Ran Gidor, Ambassador of Israel to Georgia, noted that while there are no official exchange programs between the two countries’ universities, there are other opportunities for students to study in Israel.

“We are a small country with a small embassy and unfortunately we don’t have resources for government scholarships like German, French, American or British embassies do. We have an agreement on academic and cultural cooperation between our two countries, but this agreement has not been operated yet because of the political situation in Israel,” he said.

“But there are many universities in Israel that offer scholarships and I don’t know why Georgian students don’t apply independently, individually.”

Mamuka Butskhrikidze, 50, a professor at the TSU program, said a strong language program is key to creating the next generation of Hebrew and Jewish studies scholars.

“The language is the first thing a professional has to know very well. Language has to be the main instrument for the professional. There are other important subjects that deepens the knowledge, but those subjects should not damage the main, core ones,” he said. 

“I think the curriculum should concentrate on teaching modern Hebrew, empowering connections with Israel and developing a program that would give students rich knowledge. There are a lot of things that have to be changed and updated in the program.”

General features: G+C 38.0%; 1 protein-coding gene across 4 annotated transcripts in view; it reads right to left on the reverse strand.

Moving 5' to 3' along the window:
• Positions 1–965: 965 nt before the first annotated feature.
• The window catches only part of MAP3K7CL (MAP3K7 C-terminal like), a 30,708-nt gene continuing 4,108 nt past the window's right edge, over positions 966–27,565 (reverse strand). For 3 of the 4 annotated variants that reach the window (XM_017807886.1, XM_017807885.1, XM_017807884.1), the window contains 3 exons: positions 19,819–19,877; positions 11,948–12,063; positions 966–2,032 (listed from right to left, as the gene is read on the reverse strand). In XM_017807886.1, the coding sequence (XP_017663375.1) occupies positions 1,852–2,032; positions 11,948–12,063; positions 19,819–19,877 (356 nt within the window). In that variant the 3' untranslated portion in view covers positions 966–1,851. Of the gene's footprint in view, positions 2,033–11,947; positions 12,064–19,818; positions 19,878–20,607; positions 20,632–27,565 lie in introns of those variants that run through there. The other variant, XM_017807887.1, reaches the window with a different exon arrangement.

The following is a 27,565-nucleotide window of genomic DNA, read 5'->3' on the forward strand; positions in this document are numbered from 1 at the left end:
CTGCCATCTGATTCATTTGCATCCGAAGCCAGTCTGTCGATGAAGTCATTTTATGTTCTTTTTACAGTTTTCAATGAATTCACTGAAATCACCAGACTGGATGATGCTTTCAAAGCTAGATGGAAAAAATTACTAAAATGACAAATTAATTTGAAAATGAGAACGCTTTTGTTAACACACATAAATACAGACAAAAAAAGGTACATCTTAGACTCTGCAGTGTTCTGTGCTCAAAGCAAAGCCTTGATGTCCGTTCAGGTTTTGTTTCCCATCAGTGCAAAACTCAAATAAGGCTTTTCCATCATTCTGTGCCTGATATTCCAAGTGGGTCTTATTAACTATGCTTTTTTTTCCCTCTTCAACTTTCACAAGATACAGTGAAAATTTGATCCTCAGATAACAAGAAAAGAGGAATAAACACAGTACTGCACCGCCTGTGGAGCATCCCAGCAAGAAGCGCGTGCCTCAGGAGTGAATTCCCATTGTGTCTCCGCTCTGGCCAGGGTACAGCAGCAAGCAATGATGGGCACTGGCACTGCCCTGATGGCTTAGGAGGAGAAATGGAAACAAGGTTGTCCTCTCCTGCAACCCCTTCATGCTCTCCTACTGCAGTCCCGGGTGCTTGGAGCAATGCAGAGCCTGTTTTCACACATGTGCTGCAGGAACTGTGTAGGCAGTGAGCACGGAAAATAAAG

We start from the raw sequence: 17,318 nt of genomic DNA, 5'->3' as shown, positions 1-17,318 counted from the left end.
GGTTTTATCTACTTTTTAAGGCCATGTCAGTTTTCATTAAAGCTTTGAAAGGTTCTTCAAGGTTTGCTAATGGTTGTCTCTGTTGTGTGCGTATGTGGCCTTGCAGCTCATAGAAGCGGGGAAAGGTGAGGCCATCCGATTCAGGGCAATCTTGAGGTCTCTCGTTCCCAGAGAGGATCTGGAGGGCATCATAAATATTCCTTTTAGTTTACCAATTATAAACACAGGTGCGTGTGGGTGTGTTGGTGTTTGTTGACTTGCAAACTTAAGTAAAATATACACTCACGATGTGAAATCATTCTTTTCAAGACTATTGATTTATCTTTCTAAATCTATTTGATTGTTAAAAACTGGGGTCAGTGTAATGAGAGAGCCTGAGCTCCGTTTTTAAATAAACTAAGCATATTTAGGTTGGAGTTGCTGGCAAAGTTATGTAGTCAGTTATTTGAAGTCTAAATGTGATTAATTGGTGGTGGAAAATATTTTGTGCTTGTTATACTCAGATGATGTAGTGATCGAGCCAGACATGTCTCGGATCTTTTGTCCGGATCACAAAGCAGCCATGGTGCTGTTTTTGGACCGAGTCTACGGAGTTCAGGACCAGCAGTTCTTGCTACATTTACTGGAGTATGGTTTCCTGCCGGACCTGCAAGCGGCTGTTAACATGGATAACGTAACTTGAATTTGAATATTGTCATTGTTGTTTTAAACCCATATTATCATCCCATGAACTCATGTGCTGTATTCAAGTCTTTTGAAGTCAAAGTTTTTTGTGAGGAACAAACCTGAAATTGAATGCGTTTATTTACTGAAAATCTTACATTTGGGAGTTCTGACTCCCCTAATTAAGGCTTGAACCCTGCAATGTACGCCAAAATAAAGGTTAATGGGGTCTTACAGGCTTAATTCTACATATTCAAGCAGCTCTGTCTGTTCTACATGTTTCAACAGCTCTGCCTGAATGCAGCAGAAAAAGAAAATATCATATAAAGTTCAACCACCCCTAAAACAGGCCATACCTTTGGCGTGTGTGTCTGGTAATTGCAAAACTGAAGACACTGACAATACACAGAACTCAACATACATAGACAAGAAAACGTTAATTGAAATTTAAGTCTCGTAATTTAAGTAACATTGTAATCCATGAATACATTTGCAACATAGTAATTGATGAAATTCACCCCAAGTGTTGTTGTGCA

He noted that TSU has a strong history of teaching Hebrew; in fact it was one of the few universities that were allowed to teach the language during the Soviet Union.

Today, Ilia State University also offers Hebrew as part of the International Relations-Europe and New East Department. Professor Lali Guledani is working to update the curriculum. 

“Here, at Ilia State University we also face the problem of passionate students disappearing. I think the right thing to do is to face reality and follow the demands of the time,” she said. In the last five years, only 32 students have elected to study Hebrew, compared to 95 learning Turkish in the department. 

She noted that promotion has helped other language departments: interest in Turkish flourished since Georgian television stations started broadcasting Turkish soap operas. Likewise, interest in Islamic studies increased once the Embassy of Iran started offering exchange programs.